That super summer would see the World Cup being hosted in the UK and after the trophy had been stolen (before being found by Pickles, a collie dog, who would gain his own media following for his efforts) England would compete in the final against Germany. Tony was in the near 97,000 crowd at Wembley to see the winning Captain, (Sir) Bobby Moore lift the Jules Rimet Trophy, which made it all the more delightful that years later, Tony would be able to take his hero out afloat.

In 1966 a young Tony Blachford took his first full adult National Championship title in the Moth class - photo © Blachford Family
We might not have won the America's Cup but in that huge year of 1966, a game of football was played at Wembley but of far greater importance, the young Tony Blachford took his first full adult National Championship - photo © Blachford Family

When changing classes, it is a good rule to focus on those fleets with a strong local presence and as well as the Moths, Lymington was known for the strength of its Osprey fleet. The Moths might have been the exciting place for a young sailor to be, but they were getting narrower and as he grew out of his teens Tony was not getting any smaller, with it soon becoming apparent that he would need to move up a fleet.

This would bring him into the Osprey and that aforementioned incredible run of victories, but not only was he front running out on the racecourse, the standard of the finish of his boats were a statement in themselves. At the 1975 Dinghy Show at Crystal Palace his new 'Infidel' (all of Tony's Ospreys were called Infidel) was a stunning example of what by now was classed as the 'Mark III' Osprey, but once again Tony showed how he was prepared to very much go his own way, as he eschewed following the current trend of going to Westerly Boats for his hull, instead he headed across the Solent to the Wotton Creek boatyard of master boatbuilder Bill McCutcheon (who Tony had worked with back in his Moth days).

Tony Blachford (left) and crew Brent Strickland in one of their early Ospreys - photo © Blachford Family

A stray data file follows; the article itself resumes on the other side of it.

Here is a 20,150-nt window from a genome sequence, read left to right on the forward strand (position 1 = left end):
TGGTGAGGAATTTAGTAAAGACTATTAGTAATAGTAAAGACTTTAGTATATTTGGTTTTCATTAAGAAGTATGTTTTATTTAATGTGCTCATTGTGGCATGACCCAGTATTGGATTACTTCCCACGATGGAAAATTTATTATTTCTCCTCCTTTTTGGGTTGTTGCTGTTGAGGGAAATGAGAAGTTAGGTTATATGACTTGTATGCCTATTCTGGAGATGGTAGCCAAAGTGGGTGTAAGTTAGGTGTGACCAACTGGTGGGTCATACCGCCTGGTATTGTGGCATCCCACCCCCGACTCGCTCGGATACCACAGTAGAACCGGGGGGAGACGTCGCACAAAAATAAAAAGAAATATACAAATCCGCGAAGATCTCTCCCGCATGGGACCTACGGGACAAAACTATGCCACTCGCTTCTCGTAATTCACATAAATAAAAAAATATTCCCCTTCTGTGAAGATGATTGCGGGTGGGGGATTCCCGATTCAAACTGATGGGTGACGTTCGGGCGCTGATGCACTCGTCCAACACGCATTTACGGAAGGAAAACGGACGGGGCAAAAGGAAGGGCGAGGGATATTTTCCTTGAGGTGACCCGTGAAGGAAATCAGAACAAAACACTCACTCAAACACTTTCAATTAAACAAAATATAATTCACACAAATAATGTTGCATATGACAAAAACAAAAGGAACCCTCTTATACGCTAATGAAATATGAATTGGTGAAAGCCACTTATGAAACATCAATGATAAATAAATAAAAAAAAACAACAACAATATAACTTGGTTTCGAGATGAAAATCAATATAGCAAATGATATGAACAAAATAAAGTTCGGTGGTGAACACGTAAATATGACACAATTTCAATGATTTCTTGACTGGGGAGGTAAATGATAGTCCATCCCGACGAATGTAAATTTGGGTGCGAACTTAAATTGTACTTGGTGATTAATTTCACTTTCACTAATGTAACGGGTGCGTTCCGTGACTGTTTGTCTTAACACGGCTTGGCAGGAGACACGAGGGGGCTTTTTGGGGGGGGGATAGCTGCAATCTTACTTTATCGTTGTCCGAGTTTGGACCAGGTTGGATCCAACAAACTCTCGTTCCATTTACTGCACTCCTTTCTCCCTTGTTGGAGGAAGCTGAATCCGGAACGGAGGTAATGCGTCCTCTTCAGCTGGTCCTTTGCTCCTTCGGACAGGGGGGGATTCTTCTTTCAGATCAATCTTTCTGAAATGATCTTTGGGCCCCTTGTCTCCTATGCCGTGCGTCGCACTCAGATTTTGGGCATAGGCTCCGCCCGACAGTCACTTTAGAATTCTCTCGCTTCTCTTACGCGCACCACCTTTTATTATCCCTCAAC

Tony and crew Brent Strickland in one of their early Ospreys. Over the coming years, the pair would dominate the Class with boats that were both beautifully finished and championship winning fast! - photo © Blachford Family

The beautifully finished and fitted-out Infidel would help keep the Osprey class to the forefront of the domestic performance scene, at a time when the first signs of a slow down in what had been the year-on-year growth at the performance end of the domestic dinghy scene were becoming increasingly apparent.

Even as he started to look towards other genres of sailing, Tony would take up the offer of a sail in a Finn, and after his successful campaigns in the Moth he soon felt at home in the bigger boat. A Bob Hoare boat, built just along the coast at Poole would give Tony a chance to show his skills off at the next level and he would soon be picked up by the RYA/BOYA 'Finn Finder' scheme that had been put in place to identify a strong feed of new talent into the UK's Olympic effort.

All of this though corresponded to a period of amazing growth in top flight offshore racing, with owners of everything from the 'sail it like a dinghy' Quarter Tonners up to the big boats of the day, the Two Ton fleet, all seeking talent to drive their boat to success. Once again Tony was well placed to make the most of the opportunities that abounded around the Solent, with the arrival of the ever more popular one designs that were hitting the market, led by the J24 and the OOD 34.